We and other disabled students are already having to labour against the obstructive institution to meet goalposts, navigate bureaucracies, and appease our detractors who obstinately believe we have no place here. These people live in every nook and cranny of academic space.
In many ways, I, Hannah, feel trapped. Trapped by an institution I poured my heart and soul into for many years to receive no ounce of love in return and to then be brutally discarded as an acceptable casualty when profits and politics were at stake. Ironically, though, the pandemic has circumscribed my ability to safely exit academic space with my credential, an essential component of my ability to live and work in Canada as an immigrant. Both Danielle and I now must sink more time and money into academia in order to find an exit that does not wholly destabilize us. We are being forced out while also being held hostage.
How can we possibly do the work of intellectual inquiry central to our degree programs when we are desperate simply to survive this institution? While we are performing the bulk of the access labour (in its many forms) that has kept higher education afloat throughout this crisis? That continues to keep it afloat?
There is an assumption that disabled students have extended time-to-completion averages because we are inherently slower moving–that all things being equal, our bodyminds simply travel the world at a slower pace. This is fundamentally untrue. The problem, in fact, is the clock by which we measure. We appear slower because our ways of being and knowing are irreconcilable and inconceivable to academic models. Academia attempts to reconcile us to its ill-fitting, restrictive, painful (as well as deeply colonial) thinking modes through things like “accommodations” that do not change the structural barriers in place but instead make it our personal responsibility as disabled people to navigate around them. The actual barring structure and its makers (higher education) bear no responsibility.
We are slower than nondisabled students because we must travel further and longer to reach the same markers. Along the way, too, we must perform more work in order to pass through every gate and checkpoint that simply do not exist for nondisabled students. There are not once-a-term program extensions, accommodations negotiations, disabled safety hazards, or out-of-order essential services for most students. Graduate school for all is exploitative. For marginalized graduate students of all kinds, it is especially violent and potentially soul-crushing. But for disabled graduate students, we encounter unique and intentional barriers to our presence, practice, and potential here that extract our labour and knowledge at immense cost to our lives.
Disabled graduate students are enmeshed in an epidemic of invisibilized labour. This pandemic has only exacerbated what was a pre-existing crisis. Universities are, in fact, thieves, stealing our time and labour in order to hide their ongoing violence against us. We perform vital access work that the university claims as its own. Our exploitation hollows us out, lifts our ways of being and knowing that are so vibrant and destabilizing to the institution out of our bones until we are cracked open and unable to continue. So, we leave, because we have taken too much time. We have used too many resources. We have tried too much patience and good will.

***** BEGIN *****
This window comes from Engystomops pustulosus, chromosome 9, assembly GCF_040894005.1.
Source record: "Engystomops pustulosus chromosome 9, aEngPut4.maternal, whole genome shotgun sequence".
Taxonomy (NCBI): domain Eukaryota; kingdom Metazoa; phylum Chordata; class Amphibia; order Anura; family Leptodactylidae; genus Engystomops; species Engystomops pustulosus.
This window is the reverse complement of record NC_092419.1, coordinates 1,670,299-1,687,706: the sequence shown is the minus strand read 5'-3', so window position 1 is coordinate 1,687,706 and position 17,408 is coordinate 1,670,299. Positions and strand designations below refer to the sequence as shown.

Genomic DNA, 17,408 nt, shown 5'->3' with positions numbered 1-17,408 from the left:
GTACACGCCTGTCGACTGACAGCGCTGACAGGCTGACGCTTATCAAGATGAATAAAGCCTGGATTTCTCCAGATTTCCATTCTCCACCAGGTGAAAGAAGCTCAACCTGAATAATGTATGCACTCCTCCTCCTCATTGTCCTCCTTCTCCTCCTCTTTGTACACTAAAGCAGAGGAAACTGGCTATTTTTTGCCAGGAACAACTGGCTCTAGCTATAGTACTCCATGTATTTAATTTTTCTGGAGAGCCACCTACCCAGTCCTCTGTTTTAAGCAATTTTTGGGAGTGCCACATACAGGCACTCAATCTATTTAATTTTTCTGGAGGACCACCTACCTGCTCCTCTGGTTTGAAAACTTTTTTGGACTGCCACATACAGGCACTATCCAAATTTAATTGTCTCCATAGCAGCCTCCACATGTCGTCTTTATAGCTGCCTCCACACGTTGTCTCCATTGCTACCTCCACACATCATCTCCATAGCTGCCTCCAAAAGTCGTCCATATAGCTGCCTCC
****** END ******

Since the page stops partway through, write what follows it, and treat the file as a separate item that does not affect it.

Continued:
We leave and are left traumatized, deeply harmed, and emptied by the extractive industry of higher education.
And so, again, we must take that long time, the “too much time,” to do the unending work of healing.
 In addition to our Pandemic Methodologies presentation in June, we have presented at the Canadian Sociology Association annual conference (“Challenging Academic Ableism By Cripping Pandemic Learning”, May 2021), Inclusion in Higher Education’s Cambridge Workshop (“Cripping pandemic learning in higher education: Observations from two disabled graduate students in Canada”, June 2021), and have a chapter forthcoming in Reading Sociology: Unsettling a Settler Colonial Project & Re/writing Sociological Narratives from Oxford University Press on topics relating to this post.
Hannah Sullivan Facknitz (they/she) is a queer crip graduate student researching the historical ableist violence against the Skwxwú7mesh in early twentieth century British Columbia. They work as an educator and activist in crip pedagogy and ethics.
Danielle E. Lorenz (she/her) is a disabled PhD candidate who researches the always-already existence of settler colonialism in Alberta’s K-12 education system. She is also an Associate Editor of the Canadian Journal of Disability Studies.